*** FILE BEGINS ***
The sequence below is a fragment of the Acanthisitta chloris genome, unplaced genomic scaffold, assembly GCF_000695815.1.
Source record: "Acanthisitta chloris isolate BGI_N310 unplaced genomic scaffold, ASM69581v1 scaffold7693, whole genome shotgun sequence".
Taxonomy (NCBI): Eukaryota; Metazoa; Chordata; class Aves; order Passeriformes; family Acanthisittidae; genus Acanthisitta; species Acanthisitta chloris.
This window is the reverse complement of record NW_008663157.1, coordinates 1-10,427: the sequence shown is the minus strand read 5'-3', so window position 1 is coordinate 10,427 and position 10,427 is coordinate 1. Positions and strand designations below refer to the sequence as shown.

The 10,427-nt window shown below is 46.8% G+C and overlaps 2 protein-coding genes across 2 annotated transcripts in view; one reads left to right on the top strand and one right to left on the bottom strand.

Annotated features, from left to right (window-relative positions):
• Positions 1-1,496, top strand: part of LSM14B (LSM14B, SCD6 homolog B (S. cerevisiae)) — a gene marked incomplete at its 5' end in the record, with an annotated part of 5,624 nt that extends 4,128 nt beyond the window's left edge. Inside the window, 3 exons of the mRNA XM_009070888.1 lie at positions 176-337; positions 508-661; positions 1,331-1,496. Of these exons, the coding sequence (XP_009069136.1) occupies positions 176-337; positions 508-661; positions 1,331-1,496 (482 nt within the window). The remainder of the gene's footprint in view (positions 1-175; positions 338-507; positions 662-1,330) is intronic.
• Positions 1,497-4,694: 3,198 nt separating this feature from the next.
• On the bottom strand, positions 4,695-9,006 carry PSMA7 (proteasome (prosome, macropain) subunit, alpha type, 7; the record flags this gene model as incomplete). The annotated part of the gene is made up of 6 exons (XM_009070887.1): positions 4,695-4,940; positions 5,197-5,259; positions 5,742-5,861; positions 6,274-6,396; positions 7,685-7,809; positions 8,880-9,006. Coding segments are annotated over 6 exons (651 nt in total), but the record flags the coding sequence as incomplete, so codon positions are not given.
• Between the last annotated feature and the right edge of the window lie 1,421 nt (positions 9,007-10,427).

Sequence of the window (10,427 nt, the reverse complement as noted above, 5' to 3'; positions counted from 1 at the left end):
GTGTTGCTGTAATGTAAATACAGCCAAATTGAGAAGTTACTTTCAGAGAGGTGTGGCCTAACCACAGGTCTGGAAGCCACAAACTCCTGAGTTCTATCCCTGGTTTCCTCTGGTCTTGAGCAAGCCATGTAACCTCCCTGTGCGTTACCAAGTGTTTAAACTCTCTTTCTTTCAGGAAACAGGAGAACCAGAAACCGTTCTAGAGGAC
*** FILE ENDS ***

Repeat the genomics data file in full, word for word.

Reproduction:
The sequence below is a fragment of the Acanthisitta chloris genome, unplaced genomic scaffold, assembly GCF_000695815.1.
Source record: "Acanthisitta chloris isolate BGI_N310 unplaced genomic scaffold, ASM69581v1 scaffold7693, whole genome shotgun sequence".
Taxonomy (NCBI): Eukaryota; Metazoa; Chordata; class Aves; order Passeriformes; family Acanthisittidae; genus Acanthisitta; species Acanthisitta chloris.
This window is the reverse complement of record NW_008663157.1, coordinates 1-10,427: the sequence shown is the minus strand read 5'-3', so window position 1 is coordinate 10,427 and position 10,427 is coordinate 1. Positions and strand designations below refer to the sequence as shown.

The 10,427-nt window shown below is 46.8% G+C and overlaps 2 protein-coding genes across 2 annotated transcripts in view; one reads left to right on the top strand and one right to left on the bottom strand.

Annotated features, from left to right (window-relative positions):
• Positions 1-1,496, top strand: part of LSM14B (LSM14B, SCD6 homolog B (S. cerevisiae)) — a gene marked incomplete at its 5' end in the record, with an annotated part of 5,624 nt that extends 4,128 nt beyond the window's left edge. Inside the window, 3 exons of the mRNA XM_009070888.1 lie at positions 176-337; positions 508-661; positions 1,331-1,496. Of these exons, the coding sequence (XP_009069136.1) occupies positions 176-337; positions 508-661; positions 1,331-1,496 (482 nt within the window). The remainder of the gene's footprint in view (positions 1-175; positions 338-507; positions 662-1,330) is intronic.
• Positions 1,497-4,694: 3,198 nt separating this feature from the next.
• On the bottom strand, positions 4,695-9,006 carry PSMA7 (proteasome (prosome, macropain) subunit, alpha type, 7; the record flags this gene model as incomplete). The annotated part of the gene is made up of 6 exons (XM_009070887.1): positions 4,695-4,940; positions 5,197-5,259; positions 5,742-5,861; positions 6,274-6,396; positions 7,685-7,809; positions 8,880-9,006. Coding segments are annotated over 6 exons (651 nt in total), but the record flags the coding sequence as incomplete, so codon positions are not given.
• Between the last annotated feature and the right edge of the window lie 1,421 nt (positions 9,007-10,427).

Sequence of the window (10,427 nt, the reverse complement as noted above, 5' to 3'; positions counted from 1 at the left end):
GTGTTGCTGTAATGTAAATACAGCCAAATTGAGAAGTTACTTTCAGAGAGGTGTGGCCTAACCACAGGTCTGGAAGCCACAAACTCCTGAGTTCTATCCCTGGTTTCCTCTGGTCTTGAGCAAGCCATGTAACCTCCCTGTGCGTTACCAAGTGTTTAAACTCTCTTTCTTTCAGGAAACAGGAGAACCAGAAACCGTTCTAGAGGAC